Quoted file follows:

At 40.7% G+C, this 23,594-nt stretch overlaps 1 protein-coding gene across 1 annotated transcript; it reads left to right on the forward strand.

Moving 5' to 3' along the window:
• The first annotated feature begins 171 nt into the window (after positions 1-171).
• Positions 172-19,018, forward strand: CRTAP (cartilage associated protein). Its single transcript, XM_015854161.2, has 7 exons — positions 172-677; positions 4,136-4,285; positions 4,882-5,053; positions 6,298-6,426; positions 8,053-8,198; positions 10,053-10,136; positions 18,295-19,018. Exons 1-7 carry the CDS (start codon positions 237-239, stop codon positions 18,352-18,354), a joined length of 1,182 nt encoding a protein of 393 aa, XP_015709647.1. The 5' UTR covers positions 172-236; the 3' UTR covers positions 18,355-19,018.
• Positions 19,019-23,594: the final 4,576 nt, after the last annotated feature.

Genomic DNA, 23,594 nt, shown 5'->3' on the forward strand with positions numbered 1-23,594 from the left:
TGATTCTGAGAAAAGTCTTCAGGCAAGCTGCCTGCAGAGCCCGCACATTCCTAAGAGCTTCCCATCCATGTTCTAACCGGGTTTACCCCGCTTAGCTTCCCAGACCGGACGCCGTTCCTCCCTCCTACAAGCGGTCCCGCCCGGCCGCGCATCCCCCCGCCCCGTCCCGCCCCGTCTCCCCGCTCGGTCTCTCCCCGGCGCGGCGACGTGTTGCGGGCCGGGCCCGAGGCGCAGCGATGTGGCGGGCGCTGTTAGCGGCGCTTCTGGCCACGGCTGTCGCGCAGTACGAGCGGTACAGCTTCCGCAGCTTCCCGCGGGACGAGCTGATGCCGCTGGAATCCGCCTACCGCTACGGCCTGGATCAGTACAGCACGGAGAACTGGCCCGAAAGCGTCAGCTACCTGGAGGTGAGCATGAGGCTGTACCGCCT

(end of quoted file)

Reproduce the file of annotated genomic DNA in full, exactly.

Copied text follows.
At 40.7% G+C, this 23,594-nt stretch overlaps 1 protein-coding gene across 1 annotated transcript; it reads left to right on the forward strand.

Moving 5' to 3' along the window:
• The first annotated feature begins 171 nt into the window (after positions 1-171).
• Positions 172-19,018, forward strand: CRTAP (cartilage associated protein). Its single transcript, XM_015854161.2, has 7 exons — positions 172-677; positions 4,136-4,285; positions 4,882-5,053; positions 6,298-6,426; positions 8,053-8,198; positions 10,053-10,136; positions 18,295-19,018. Exons 1-7 carry the CDS (start codon positions 237-239, stop codon positions 18,352-18,354), a joined length of 1,182 nt encoding a protein of 393 aa, XP_015709647.1. The 5' UTR covers positions 172-236; the 3' UTR covers positions 18,355-19,018.
• Positions 19,019-23,594: the final 4,576 nt, after the last annotated feature.

Genomic DNA, 23,594 nt, shown 5'->3' on the forward strand with positions numbered 1-23,594 from the left:
TGATTCTGAGAAAAGTCTTCAGGCAAGCTGCCTGCAGAGCCCGCACATTCCTAAGAGCTTCCCATCCATGTTCTAACCGGGTTTACCCCGCTTAGCTTCCCAGACCGGACGCCGTTCCTCCCTCCTACAAGCGGTCCCGCCCGGCCGCGCATCCCCCCGCCCCGTCCCGCCCCGTCTCCCCGCTCGGTCTCTCCCCGGCGCGGCGACGTGTTGCGGGCCGGGCCCGAGGCGCAGCGATGTGGCGGGCGCTGTTAGCGGCGCTTCTGGCCACGGCTGTCGCGCAGTACGAGCGGTACAGCTTCCGCAGCTTCCCGCGGGACGAGCTGATGCCGCTGGAATCCGCCTACCGCTACGGCCTGGATCAGTACAGCACGGAGAACTGGCCCGAAAGCGTCAGCTACCTGGAGGTGAGCATGAGGCTGTACCGCCT